If you're upset because you have to poke the 'delete' button on your email one extra time... then I think you're overreacting.



You would be wrong, then.  He may have no way of knowing how many people got a phishing email, but he also has no responsibility to protect people from making stupid mistakes.  What he DOES have a responsibility to do is be a good net citizen and NOT spam people.  In this, apparently, he failed.  Much less egregious than commercial spamming, but no less irresponsible.

Your attitude of "IF you're upset because you have to poke delete button on your email one extra time" is exactly the reason we have so much spam.  You are the type of person that makes spam possible.  You just ignore it instead of actively combating it.  You and that attitude towards spam contributes to the problem.  If no one took that attitude, we've had made much more significant inroads into migrating to a more secure email protocol... but instead, it's too much trouble for people like you, so you just "deal" with it.  Your apathy causes spam.

And as a point of fact, it's not "just pressing delete one more time," billions upon billions of spam is sent each day.  That is billions of "pressing deletes" and it is a large portion of bandwidth and a significant portion of storage space.  You clearly have never had to manage a large scale email system.  Let those of us who have to deal with the aggregate consequences of spam make the decisions as to what constitutes over-reacting.



If you're searching these lines for a point, you've probably missed it.  There was never anything there in the first place.
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October 25, 2011, 07:13:50 PM
 #16

Don't get me started on magicaltux and his inept security.  

I withdraw my previous statements in regards to casascius.com since .net is located in Russia and .com is in Utah.  I'm all for giving the benefit of the doubt in this instance.


Cool. Thanks for being reasonable. After reading your harsh language I didn't expect this. Kudos for still being able to think in an agitated state.

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October 25, 2011, 07:15:48 PM
 #17

Thanks for the warning! These days, I could use a browser addon that warns when hosts are in countries like Russia (as this one).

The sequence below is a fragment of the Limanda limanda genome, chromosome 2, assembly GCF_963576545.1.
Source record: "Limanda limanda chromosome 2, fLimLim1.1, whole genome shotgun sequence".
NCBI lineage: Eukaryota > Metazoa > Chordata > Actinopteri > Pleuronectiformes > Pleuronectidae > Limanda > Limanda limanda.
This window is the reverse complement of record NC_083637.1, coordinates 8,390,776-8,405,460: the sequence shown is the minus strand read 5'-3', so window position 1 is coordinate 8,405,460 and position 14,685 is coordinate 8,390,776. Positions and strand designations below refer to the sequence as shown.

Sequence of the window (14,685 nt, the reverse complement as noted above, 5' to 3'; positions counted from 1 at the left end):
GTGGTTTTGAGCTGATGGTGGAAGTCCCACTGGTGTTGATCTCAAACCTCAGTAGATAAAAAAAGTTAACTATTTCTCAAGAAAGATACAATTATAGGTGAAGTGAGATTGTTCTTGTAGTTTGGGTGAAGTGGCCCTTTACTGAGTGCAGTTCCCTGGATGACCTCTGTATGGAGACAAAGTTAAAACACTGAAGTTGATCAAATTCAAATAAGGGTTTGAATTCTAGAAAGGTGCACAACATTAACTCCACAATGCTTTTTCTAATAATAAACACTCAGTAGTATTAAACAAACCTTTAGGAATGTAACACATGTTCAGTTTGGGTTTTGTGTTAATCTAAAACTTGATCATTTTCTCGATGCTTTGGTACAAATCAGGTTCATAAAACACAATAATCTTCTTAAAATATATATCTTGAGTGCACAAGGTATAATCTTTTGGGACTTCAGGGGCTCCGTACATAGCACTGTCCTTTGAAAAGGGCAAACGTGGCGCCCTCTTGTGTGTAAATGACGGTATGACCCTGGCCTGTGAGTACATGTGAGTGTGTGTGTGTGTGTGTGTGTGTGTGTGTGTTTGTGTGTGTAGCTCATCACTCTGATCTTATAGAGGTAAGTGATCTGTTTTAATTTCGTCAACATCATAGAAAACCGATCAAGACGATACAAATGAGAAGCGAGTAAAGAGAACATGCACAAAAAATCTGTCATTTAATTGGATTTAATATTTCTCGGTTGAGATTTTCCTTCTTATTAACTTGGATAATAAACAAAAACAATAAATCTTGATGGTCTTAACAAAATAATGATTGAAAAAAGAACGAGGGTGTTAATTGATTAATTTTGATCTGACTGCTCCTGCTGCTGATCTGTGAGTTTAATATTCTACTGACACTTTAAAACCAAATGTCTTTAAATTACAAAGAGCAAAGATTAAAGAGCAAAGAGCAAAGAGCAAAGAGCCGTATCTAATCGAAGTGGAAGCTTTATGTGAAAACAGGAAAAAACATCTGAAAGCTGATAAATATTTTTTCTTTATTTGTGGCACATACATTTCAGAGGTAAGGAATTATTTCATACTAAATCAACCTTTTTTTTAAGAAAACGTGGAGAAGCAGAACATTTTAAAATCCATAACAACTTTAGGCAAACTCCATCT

Actually: wouldn't it be real easy to detect this mtgox-related spam? Just make a central place and have 5 people forward md5sums of all their emails. If they all receive that mail, it's most likely spam to that list, rigth?

Is there a system for this kind of thing?

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Vandroiy
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October 25, 2011, 07:16:37 PM
 #18

Mail was sent from 62.76.188.230, casascius.net resolves to that IP address.  

This is confusing. The spammer is warning about himself?

Maybe he's switched to troll mode now and is replicating the warning email so people flame about casascius spamming?

Oh, whatever. I just got two of the physical Bitcoins, they're awesome. I'm considering buying a bunch of them, so the fraudster site was really dangerous for me. So I appreciate the warning (even though I never received it per email).



Think about it this way: between an advantage of a fraudster or casascius, there is no doubt what should be put preference. These physical coins are a huge marketing boost for Bitcoin, it would suck if a scammer were to ruin that business.
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October 25, 2011, 07:20:36 PM
 #19

Mail was sent from 62.76.188.230, casascius.net resolves to that IP address.  

This is confusing. The spammer is warning about himself?

No, I think Inaba was still talking about the first, original spam message.

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October 25, 2011, 07:28:26 PM
 #20

Dear casascius.

Today I found in my email a spam coming from your website and IP-address, advertising for your website casascius.com. Sending such unsollicited email to people in my country is a crime. In addition, because of costs of spam for me, I also charge per spam, feel free to pay the bill by sending 100 bitcoin to: 1DESYhdFBUdQyTWBpLif6BQdr3FRcKBHWL